I’m writing the beginning of this update in the lounge for press and filmmakers. Since being at Sundance I’m really impressed with the resourcefulness of people in the film industry. Conversations are happening all around me. Big decisions are made about buying and selling films while people are just sitting around drinking coffee; it amazes me. Other critics from different outlets are writing their reviews too. Sundance is one of the busiest places I’ve ever seen, and that doesn’t include the Main Street mayhem.
I’m sitting in this lounge because I’m waiting for the press office to confirm my requests for a few tickets for public screenings of Shrink (Kevin Spacey), Dare, and The Killing Room. I have yet to attend public screenings here and am excited to see how the public reacts.
The press hardly reacts to films — except for the film critic and sales rep who got in a real fist fight over the film Dirt! There are a few laughs when things are funny, and some applause when a film is good, but other than that the press just funnels out of the theater heading on to their next film. I’m sure sitting in a public screening I’ll get more of a feel for what a general audience thinks about the film.
Now on to a few reviews.
Taking Chance, with Kevin Bacon, told the story of how the military transports its dead. The Messenger, starring Ben Foster and Woody Harrelson, is the story of the people who notify the families of the deceased soldiers.
Sgt. Will Montgomery (Foster), a war hero, is assigned to commanding officer Tony Stone (Harrelson) to be part of the office that goes to notify the families of soldiers killed in action. They follow strict rules, such as no touching the family members they are notifying, and strictly follow a prepared script.
As you can surmise, this isn’t an easy job. Imagine yourself going to the door of strangers to tell them that a loved one has been killed. You can imagine all the different emotions going through the heads of the people you are confronting. You may also imagine that many of them may not be happy with you or the military and, as happens often, the messenger gets the brunt of the anger.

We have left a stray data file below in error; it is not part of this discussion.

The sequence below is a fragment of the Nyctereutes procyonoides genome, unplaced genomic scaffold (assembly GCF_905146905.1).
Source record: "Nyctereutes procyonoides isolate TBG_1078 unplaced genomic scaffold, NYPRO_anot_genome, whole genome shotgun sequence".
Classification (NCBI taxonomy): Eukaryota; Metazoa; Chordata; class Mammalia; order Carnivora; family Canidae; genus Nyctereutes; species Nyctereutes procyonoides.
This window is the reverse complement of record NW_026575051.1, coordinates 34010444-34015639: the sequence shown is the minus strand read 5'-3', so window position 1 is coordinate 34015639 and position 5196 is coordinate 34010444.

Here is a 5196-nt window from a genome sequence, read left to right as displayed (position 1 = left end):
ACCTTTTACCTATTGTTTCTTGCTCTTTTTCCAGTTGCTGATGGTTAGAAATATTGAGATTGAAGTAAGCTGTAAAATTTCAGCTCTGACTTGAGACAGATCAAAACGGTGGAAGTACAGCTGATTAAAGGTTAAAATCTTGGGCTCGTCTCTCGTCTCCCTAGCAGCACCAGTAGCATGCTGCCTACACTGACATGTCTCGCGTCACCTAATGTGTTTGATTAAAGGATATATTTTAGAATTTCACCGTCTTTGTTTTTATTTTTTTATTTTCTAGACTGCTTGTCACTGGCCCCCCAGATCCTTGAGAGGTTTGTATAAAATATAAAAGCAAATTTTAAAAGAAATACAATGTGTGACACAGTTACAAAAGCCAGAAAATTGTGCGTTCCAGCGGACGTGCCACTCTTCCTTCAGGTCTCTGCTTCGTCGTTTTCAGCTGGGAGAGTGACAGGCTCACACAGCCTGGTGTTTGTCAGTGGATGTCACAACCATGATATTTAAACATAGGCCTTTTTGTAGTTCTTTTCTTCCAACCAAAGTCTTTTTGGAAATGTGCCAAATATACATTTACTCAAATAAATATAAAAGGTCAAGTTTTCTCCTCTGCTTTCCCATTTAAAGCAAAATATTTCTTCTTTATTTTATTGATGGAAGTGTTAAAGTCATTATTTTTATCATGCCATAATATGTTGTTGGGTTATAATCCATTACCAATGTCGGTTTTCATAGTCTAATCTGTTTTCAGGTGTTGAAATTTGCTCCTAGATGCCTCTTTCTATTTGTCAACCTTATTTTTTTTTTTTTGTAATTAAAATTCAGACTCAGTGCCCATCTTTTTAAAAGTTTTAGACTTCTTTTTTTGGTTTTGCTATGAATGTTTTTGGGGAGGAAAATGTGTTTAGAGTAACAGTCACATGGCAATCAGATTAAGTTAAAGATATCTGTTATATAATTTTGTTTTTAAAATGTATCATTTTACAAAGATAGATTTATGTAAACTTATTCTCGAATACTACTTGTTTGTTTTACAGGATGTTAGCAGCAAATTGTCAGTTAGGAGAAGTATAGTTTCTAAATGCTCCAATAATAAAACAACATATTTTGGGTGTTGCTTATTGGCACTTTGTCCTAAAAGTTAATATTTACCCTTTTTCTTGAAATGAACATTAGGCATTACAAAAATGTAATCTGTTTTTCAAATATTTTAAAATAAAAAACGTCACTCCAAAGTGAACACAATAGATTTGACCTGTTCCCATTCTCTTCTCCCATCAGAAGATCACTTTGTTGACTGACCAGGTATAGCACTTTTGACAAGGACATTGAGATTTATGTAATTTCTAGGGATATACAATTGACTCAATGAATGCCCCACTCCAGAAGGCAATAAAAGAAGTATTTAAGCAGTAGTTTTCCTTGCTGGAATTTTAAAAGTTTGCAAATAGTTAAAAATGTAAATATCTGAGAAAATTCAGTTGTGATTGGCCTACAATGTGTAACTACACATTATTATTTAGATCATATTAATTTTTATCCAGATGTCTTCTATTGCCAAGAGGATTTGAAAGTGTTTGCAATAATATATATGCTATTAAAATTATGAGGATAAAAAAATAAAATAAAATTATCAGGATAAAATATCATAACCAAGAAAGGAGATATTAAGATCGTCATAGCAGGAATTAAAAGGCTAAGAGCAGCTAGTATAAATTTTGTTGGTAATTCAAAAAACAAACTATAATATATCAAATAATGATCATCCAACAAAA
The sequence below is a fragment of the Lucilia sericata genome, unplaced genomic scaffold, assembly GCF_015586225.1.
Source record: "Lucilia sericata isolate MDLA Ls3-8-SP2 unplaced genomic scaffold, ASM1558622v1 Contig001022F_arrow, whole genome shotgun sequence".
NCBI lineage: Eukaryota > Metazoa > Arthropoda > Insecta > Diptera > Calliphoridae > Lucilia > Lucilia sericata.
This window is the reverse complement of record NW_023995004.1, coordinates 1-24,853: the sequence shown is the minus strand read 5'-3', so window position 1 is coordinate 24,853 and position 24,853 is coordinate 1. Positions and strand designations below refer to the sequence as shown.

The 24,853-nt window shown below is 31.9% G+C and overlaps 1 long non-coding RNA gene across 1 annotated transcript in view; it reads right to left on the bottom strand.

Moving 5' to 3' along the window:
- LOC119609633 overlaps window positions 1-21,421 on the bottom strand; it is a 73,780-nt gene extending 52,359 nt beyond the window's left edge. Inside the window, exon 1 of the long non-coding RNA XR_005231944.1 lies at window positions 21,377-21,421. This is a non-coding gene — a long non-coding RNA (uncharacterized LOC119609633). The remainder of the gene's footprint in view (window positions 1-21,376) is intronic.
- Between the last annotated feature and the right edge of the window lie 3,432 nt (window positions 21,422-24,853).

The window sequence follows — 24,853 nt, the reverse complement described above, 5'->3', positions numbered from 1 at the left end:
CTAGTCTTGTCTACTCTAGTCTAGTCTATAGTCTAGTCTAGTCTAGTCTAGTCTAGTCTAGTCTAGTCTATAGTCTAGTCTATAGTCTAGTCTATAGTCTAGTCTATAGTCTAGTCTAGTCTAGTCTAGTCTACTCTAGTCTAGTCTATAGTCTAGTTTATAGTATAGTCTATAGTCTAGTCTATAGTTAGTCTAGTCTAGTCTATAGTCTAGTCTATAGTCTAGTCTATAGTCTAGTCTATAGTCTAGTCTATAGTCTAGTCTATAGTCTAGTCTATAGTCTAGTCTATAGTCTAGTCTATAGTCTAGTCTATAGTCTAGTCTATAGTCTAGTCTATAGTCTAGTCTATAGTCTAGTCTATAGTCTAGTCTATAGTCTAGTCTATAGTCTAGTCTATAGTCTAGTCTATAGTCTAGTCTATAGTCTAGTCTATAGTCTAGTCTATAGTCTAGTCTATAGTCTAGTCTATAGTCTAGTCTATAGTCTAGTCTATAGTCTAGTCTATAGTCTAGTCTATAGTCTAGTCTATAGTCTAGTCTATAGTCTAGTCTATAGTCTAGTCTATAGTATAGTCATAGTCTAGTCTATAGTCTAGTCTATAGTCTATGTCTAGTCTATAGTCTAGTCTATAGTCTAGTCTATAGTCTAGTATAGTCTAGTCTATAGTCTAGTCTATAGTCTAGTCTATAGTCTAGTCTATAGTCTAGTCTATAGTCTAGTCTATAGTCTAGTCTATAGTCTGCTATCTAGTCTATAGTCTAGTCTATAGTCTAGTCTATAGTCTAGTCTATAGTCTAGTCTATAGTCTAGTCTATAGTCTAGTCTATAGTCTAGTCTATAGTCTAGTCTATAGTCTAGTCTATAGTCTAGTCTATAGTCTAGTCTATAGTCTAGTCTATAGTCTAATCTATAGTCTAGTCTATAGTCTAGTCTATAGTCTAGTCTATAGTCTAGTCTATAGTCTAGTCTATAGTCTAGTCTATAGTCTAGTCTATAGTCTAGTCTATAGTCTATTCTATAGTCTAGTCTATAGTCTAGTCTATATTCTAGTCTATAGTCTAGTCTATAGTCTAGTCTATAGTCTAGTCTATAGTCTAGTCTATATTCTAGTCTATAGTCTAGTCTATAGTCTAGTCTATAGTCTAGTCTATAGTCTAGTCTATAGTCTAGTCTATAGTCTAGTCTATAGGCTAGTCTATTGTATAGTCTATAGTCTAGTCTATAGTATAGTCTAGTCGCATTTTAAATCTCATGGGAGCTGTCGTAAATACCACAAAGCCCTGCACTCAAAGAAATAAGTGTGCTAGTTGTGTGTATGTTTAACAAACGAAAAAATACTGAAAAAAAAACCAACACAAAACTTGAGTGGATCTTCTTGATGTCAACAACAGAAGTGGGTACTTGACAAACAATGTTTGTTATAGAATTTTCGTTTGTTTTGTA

Foster is universally great in most everything he’s in. He was creepy and almost stole the show in 3:10 To Yuma. Here he plays Will Montgomery like a man who has some deep scars in his life. He has a girlfriend, but she’s dating someone else. He lives alone, no family of any kind, not even a computer.
Harrelson is likewise good as Tony Stone. Stone is an intimidating figure. He is strict in his observance of the rules that come with his job. He expects Montgomery to be as strict as he is. But, deep down Stone is a lonely man looking for any type of company. He finds a close friend in Montgomery.
Things become complicated when Montgomery begins to fall for one of the women he notifies of her husband’s death. Montgomery, like the woman, has no one in the world and is looking for any type of comfort — any type of human contact or connection.
The Messenger is a fascinating insight into how people deal with grief. Some of them are angry, some sad, some even try and hide their emotions. However people deal with grief, the most important part is acceptance. You see that acceptance in people when they come to grips with what has happened to their loved one. Blaming someone else doesn’t help, remembering the love you had for that person is what will get you through those tough times.